Sales v. StateAnnotate this Case
464 N.E.2d 1336 (1984)
Joseph E. SALES, Appellant (Defendant below), v. STATE of Indiana, Appellee (Plaintiff below).
Court of Appeals of Indiana, Fourth District.
June 21, 1984.
*1337 Mark A. Ryan, Public Defender, Tippecanoe County, Lafayette, for appellant.
Linley E. Pearson, Atty. Gen. of Ind., Amy Schaeffer Good, Deputy Atty. Gen., Indianapolis, for appellee.
Defendant-Appellant Joseph E. Sales, convicted at jury trial of battery, seeks review of his sentence, asserting that the trial court erred: 1) in admitting into evidence at sentencing hearing a copy of a police report relating to defendant's juvenile record, 2) in imposing a term of 30 days imprisonment without credit time as a condition of a suspended sentence, 3) in ordering restitution for the victim's injuries *1338 as a further condition of probation, despite the jury's failure to convict defendant of battery causing bodily injury, and 4) in ordering restitution without inquiry into the defendant's ability to pay.
Originally charged by information with battery causing bodily injury, a class A misdemeanor, Sales was convicted by jury on April 13, 1983, of the lesser included offense of battery as a class B misdemeanor under IND. CODE 35-42-2-1. The evidence at trial indicated that the victim was sitting in a parked car when the defendant accosted him and struck him about the face several times, breaking three of his teeth. The victim then attempted to avoid further injury by driving away, but in his confusion collided with a trash dumpster, damaging his vehicle.
At sentencing on April 22, 1983, the trial court imposed a term of imprisonment of 180 days, the maximum sentence for a class B misdemeanor under IND. CODE 35-50-3-3, and fined the defendant $100. The judge suspended this sentence, however, upon the conditions, inter alia, that defendant pay restitution to his victim for personal injuries and property damage, and that he serve a 30-day jail term without credit for good time.
Appellant does not challenge his conviction but asserts that the trial court erred in several respects at sentencing. First, he contends that the trial court erred in admitting into evidence at the sentencing hearing a copy of a police report regarding a prior battery committed by the defendant as a juvenile. The State's witness introducing the report, Juvenile Probation Officer Mary Gobble, had access to this report while supervising Sales' earlier probation. Before testifying at trial, however, she had never seen a recent entry on the face of the document, a police detective's handwritten notation reading:"Dan! This is the last battery case which our department investigated. The pattern appears to be the same. Withers"
Appellant characterizes this police report as hearsay, improperly admitted under the business records exception because Probation Officer Gobble neither made the original entry nor had custodial care of the police records, and because she lacked any knowledge regarding the handwritten notation.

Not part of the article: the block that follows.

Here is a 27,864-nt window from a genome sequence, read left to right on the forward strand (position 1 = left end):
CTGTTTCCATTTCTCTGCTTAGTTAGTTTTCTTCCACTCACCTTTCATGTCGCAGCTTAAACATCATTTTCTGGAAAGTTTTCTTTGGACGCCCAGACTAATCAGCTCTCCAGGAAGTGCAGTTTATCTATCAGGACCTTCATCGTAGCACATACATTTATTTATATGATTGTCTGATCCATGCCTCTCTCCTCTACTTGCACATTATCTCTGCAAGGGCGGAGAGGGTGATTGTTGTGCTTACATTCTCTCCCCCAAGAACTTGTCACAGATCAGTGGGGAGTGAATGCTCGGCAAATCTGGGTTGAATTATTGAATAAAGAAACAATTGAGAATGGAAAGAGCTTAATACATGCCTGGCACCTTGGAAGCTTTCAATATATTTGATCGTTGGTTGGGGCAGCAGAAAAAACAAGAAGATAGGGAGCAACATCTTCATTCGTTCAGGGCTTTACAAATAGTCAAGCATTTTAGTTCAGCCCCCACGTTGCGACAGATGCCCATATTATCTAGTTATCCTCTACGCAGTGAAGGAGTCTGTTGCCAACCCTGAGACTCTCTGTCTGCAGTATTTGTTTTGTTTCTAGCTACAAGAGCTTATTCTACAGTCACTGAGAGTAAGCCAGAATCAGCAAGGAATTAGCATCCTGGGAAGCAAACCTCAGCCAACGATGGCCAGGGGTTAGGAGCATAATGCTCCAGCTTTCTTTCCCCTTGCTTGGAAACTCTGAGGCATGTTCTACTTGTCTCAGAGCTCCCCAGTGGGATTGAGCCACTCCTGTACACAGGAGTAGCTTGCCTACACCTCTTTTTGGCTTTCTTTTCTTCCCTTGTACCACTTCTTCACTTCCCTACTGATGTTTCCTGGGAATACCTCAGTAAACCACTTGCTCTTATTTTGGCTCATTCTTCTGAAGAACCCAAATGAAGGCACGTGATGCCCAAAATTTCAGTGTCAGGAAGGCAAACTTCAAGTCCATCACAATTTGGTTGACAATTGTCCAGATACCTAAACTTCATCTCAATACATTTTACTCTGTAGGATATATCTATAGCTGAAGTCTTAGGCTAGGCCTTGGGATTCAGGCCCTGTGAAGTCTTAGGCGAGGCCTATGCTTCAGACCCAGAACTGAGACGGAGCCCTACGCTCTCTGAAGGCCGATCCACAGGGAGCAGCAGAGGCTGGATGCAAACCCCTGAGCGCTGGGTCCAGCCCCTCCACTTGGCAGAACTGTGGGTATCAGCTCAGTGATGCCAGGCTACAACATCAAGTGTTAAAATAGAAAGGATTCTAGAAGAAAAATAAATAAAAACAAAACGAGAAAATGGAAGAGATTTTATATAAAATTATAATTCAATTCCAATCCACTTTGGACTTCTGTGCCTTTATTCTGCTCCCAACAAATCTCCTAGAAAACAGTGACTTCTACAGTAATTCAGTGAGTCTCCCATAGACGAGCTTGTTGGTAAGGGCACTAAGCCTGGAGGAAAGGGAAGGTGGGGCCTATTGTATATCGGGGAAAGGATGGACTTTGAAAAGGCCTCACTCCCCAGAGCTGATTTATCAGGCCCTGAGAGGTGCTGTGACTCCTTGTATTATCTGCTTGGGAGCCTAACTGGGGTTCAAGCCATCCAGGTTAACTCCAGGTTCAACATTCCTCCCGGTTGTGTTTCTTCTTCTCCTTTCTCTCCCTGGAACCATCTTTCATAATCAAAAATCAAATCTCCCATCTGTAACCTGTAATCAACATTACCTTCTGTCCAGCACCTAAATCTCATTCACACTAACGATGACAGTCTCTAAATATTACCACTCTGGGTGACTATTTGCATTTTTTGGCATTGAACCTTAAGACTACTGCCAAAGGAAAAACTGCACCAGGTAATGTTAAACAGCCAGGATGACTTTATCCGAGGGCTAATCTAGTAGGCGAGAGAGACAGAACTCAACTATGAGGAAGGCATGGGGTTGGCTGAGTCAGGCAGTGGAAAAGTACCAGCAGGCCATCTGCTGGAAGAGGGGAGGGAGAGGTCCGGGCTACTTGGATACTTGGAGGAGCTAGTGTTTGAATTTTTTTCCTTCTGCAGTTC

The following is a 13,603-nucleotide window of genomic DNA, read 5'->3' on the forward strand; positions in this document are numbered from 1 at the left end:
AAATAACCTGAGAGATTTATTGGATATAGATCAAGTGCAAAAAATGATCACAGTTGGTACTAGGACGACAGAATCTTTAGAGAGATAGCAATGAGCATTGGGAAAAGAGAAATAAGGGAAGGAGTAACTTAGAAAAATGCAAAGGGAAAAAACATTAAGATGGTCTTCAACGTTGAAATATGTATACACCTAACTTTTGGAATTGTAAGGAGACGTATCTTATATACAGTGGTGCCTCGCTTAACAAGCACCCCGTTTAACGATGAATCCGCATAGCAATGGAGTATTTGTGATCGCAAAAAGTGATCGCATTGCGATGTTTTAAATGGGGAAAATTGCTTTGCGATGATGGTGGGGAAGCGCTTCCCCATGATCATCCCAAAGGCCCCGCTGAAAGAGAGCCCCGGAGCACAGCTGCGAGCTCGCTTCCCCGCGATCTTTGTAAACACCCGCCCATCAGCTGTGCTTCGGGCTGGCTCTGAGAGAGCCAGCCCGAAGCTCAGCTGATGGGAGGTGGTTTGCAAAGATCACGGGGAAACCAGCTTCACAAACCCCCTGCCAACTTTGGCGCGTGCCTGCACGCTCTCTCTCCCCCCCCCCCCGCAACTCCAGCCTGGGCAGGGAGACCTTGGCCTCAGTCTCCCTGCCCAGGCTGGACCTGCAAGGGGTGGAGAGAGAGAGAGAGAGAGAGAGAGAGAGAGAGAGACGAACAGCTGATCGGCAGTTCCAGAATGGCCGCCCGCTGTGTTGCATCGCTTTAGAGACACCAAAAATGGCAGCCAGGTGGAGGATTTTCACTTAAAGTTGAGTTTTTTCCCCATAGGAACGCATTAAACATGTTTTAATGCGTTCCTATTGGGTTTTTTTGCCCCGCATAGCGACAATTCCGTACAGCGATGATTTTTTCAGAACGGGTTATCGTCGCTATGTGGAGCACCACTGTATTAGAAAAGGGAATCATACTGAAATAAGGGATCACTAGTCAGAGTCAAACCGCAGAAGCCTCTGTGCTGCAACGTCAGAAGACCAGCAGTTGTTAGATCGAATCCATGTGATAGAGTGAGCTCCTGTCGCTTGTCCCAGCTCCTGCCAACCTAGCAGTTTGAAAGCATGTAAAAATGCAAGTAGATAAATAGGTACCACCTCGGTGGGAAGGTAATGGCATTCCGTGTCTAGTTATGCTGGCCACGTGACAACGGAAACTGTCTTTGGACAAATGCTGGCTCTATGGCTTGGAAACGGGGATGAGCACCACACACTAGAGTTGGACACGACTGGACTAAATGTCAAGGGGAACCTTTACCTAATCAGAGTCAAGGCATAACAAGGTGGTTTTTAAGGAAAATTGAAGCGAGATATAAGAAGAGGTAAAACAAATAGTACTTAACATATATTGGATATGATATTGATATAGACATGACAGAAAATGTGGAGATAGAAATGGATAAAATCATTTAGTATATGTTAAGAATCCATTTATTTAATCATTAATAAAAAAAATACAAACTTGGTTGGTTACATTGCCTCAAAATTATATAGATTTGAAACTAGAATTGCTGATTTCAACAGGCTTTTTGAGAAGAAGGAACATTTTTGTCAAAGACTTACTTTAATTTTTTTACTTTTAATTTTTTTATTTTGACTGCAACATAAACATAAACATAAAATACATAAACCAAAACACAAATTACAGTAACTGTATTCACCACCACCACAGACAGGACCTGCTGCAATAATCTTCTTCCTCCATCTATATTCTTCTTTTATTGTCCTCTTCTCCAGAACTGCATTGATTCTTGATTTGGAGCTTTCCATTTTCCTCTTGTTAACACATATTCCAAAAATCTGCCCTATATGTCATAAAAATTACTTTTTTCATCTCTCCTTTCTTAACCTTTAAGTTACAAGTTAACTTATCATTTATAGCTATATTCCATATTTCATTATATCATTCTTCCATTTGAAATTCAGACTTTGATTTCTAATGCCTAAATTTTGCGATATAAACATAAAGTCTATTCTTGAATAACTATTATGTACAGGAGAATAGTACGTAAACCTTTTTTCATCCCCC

As appellant concedes, however, the rules of evidence are considerably relaxed at sentencing. Reliance upon hearsay in assessing punishment is not per se improper, Williams v. Oklahoma, (1959) 358 U.S. 576, 79 S. Ct. 421, 3 L. Ed. 2d 516; United States v. Harris, (7th Cir.1977) 558 F.2d 366, and our courts have sanctioned the admission of juvenile records and pre-commitment reports containing hearsay. Carlin v. State, (1970) 254 Ind. 332, 259 N.E.2d 870; Hineman v. State, (1973) 155 Ind. App. 293, 292 N.E.2d 618. The court in Hineman cites the language of Williams v. New York, (1949) 337 U.S. 241, 247, 69 S. Ct. 1079, 1083, 93 L. Ed. 2d 1337, in its discussion of the rationale for this relaxation of evidentiary rules:"A sentencing judge ... is not confined to the narrow issue of guilt. His task within fixed statutory or constitutional limits is to determine the type and extent of punishment after the issue of guilt has been determined. Highly relevant if not essential to his selection of an appropriate sentence is the possession of the fullest information possible concerning the defendant's life and characteristics."
As in Hineman, the sentencing judge here considered the report concerning defendant's juvenile record only after the question of guilt had been determined. Appellant has failed in several respects to demonstrate that the admission of this evidence was prejudicial in the determination of his sentence. First, the handwritten notation related chiefly to the question of defendant's guilt in the present case and otherwise added little to the facts recited in the police report. Secondly, the defense never questioned the veracity of these underlying facts regarding the battery committed as a juvenile, but rather openly admitted to the prior adjudication at sentencing. *1339 Finally, we have no indication that the sentencing judge unduly relied upon information contained in the police report; suspension of defendant's sentence would in fact support an inference to the contrary. Where the accuracy of the hearsay information is uncontested, and in the absence of any indication that the court has improperly relied upon the evidence, we can hardly assume that defendant has suffered prejudice from its admission. See United States v. Harris, supra, 558 F.2d at 372-374. We therefore find no abuse of discretion in the admission of this evidence at sentencing.